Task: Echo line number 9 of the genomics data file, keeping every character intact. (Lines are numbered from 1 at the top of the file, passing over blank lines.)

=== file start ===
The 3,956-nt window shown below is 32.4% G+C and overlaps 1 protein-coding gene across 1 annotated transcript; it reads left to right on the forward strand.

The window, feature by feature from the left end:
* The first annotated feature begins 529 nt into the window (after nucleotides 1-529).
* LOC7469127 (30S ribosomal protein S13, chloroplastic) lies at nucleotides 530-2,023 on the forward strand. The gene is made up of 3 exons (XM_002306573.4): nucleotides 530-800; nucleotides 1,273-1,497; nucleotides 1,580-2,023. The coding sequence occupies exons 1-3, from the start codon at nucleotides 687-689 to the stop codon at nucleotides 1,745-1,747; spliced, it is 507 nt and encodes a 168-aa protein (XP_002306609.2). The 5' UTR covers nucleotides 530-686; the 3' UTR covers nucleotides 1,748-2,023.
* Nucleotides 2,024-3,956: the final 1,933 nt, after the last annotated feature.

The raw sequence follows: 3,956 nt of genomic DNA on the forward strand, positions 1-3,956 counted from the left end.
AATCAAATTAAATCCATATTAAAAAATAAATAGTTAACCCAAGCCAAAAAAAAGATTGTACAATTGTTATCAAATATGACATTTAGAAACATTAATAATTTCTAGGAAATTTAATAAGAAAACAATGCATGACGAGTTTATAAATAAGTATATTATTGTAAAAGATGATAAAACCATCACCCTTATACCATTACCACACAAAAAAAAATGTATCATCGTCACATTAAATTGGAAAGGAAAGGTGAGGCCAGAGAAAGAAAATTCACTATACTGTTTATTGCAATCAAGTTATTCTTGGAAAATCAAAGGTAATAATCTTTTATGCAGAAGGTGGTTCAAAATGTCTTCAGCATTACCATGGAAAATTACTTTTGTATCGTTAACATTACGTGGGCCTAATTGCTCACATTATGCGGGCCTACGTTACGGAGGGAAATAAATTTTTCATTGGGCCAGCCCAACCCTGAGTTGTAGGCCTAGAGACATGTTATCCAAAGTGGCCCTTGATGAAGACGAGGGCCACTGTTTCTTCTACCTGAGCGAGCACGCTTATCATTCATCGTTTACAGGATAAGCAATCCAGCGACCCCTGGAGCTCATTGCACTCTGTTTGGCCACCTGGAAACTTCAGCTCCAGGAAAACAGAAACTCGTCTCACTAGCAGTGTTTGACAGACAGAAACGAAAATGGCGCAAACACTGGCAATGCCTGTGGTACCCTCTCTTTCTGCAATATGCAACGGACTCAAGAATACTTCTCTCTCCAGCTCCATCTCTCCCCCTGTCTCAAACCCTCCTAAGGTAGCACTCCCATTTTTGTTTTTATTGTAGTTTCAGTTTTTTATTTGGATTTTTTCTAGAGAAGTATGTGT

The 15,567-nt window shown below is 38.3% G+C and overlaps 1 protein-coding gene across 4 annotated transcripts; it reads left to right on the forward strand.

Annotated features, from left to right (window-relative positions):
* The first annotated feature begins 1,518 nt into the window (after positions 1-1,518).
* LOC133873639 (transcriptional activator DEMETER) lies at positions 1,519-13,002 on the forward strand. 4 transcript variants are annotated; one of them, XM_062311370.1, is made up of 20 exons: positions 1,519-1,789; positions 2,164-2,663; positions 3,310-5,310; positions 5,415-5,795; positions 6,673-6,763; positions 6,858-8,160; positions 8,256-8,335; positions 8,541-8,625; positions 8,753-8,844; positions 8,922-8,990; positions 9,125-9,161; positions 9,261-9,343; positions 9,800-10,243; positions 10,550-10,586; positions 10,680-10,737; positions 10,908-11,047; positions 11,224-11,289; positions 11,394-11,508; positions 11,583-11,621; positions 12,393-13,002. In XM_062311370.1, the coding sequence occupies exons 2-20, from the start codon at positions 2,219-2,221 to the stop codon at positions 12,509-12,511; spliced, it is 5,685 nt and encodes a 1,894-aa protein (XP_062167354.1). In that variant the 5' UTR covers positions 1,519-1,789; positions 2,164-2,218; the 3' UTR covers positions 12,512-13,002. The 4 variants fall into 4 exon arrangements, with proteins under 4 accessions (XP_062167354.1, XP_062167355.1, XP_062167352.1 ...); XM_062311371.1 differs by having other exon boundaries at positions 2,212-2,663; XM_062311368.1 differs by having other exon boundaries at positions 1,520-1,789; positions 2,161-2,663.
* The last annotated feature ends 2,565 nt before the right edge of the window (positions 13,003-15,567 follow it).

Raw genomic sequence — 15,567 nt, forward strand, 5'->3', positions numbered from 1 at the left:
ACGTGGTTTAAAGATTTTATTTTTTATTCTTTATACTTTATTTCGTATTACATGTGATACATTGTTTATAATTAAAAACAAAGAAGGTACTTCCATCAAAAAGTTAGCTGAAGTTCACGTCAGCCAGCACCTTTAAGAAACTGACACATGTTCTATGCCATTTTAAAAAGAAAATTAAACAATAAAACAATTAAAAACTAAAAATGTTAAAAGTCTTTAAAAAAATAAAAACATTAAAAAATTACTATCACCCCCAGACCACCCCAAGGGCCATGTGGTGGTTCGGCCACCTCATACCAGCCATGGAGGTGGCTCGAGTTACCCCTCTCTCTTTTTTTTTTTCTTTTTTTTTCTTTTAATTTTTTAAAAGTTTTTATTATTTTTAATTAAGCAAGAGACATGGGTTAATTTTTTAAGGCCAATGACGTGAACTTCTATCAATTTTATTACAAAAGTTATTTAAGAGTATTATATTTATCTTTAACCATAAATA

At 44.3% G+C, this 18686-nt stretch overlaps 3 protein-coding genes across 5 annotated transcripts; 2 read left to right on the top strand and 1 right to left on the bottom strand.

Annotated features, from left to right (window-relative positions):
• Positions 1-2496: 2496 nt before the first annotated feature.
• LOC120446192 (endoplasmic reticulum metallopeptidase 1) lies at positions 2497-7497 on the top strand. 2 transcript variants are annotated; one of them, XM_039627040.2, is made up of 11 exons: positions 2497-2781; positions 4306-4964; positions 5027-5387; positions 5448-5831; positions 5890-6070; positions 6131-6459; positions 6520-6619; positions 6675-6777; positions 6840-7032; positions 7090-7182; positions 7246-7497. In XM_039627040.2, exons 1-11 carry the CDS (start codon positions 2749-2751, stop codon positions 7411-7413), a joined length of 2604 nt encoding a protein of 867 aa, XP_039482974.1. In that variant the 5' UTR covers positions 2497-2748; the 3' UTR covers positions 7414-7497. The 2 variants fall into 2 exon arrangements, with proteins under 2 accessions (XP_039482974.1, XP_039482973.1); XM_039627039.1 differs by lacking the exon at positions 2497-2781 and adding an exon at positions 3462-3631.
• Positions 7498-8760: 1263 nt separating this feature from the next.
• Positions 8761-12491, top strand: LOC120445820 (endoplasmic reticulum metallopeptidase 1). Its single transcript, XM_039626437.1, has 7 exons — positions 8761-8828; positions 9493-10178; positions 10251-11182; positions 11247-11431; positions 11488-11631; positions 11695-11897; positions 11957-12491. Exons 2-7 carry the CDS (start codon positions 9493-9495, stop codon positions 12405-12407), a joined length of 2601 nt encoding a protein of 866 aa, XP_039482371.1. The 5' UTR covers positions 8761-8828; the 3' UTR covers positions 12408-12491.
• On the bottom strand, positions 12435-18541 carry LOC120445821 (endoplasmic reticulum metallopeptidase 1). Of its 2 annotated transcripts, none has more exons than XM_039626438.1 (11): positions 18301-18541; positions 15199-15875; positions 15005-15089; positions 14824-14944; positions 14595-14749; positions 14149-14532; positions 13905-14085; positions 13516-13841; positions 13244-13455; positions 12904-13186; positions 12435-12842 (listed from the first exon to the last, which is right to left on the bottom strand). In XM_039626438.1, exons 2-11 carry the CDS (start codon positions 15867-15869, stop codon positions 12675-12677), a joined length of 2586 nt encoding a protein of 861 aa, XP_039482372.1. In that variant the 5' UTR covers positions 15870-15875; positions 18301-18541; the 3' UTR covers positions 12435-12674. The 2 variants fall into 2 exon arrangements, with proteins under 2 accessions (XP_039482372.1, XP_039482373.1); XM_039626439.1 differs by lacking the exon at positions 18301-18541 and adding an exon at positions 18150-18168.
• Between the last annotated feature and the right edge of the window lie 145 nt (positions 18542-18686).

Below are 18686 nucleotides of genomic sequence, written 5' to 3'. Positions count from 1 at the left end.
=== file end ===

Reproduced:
Annotated features, from left to right (window-relative positions):